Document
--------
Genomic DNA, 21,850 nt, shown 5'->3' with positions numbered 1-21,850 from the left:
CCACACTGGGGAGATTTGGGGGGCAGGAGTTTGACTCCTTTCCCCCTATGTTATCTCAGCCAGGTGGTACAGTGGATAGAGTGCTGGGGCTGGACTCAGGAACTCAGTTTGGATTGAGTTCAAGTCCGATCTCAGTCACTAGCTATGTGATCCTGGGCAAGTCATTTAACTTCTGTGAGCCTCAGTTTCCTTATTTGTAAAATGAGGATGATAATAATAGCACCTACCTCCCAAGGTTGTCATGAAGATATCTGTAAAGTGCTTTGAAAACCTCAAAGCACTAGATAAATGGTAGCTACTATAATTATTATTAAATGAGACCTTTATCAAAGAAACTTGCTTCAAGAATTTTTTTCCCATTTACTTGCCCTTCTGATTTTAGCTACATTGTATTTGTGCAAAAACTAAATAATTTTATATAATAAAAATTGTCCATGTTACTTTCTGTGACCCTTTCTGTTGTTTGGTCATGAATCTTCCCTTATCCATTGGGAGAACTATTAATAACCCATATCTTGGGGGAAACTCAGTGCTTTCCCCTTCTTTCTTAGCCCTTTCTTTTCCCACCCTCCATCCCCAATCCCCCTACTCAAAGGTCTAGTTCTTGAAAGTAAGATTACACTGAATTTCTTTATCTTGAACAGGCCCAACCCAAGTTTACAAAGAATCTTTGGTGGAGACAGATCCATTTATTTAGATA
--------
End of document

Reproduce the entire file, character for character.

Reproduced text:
Genomic DNA, 21,850 nt, shown 5'->3' with positions numbered 1-21,850 from the left:
CCACACTGGGGAGATTTGGGGGGCAGGAGTTTGACTCCTTTCCCCCTATGTTATCTCAGCCAGGTGGTACAGTGGATAGAGTGCTGGGGCTGGACTCAGGAACTCAGTTTGGATTGAGTTCAAGTCCGATCTCAGTCACTAGCTATGTGATCCTGGGCAAGTCATTTAACTTCTGTGAGCCTCAGTTTCCTTATTTGTAAAATGAGGATGATAATAATAGCACCTACCTCCCAAGGTTGTCATGAAGATATCTGTAAAGTGCTTTGAAAACCTCAAAGCACTAGATAAATGGTAGCTACTATAATTATTATTAAATGAGACCTTTATCAAAGAAACTTGCTTCAAGAATTTTTTTCCCATTTACTTGCCCTTCTGATTTTAGCTACATTGTATTTGTGCAAAAACTAAATAATTTTATATAATAAAAATTGTCCATGTTACTTTCTGTGACCCTTTCTGTTGTTTGGTCATGAATCTTCCCTTATCCATTGGGAGAACTATTAATAACCCATATCTTGGGGGAAACTCAGTGCTTTCCCCTTCTTTCTTAGCCCTTTCTTTTCCCACCCTCCATCCCCAATCCCCCTACTCAAAGGTCTAGTTCTTGAAAGTAAGATTACACTGAATTTCTTTATCTTGAACAGGCCCAACCCAAGTTTACAAAGAATCTTTGGTGGAGACAGATCCATTTATTTAGATA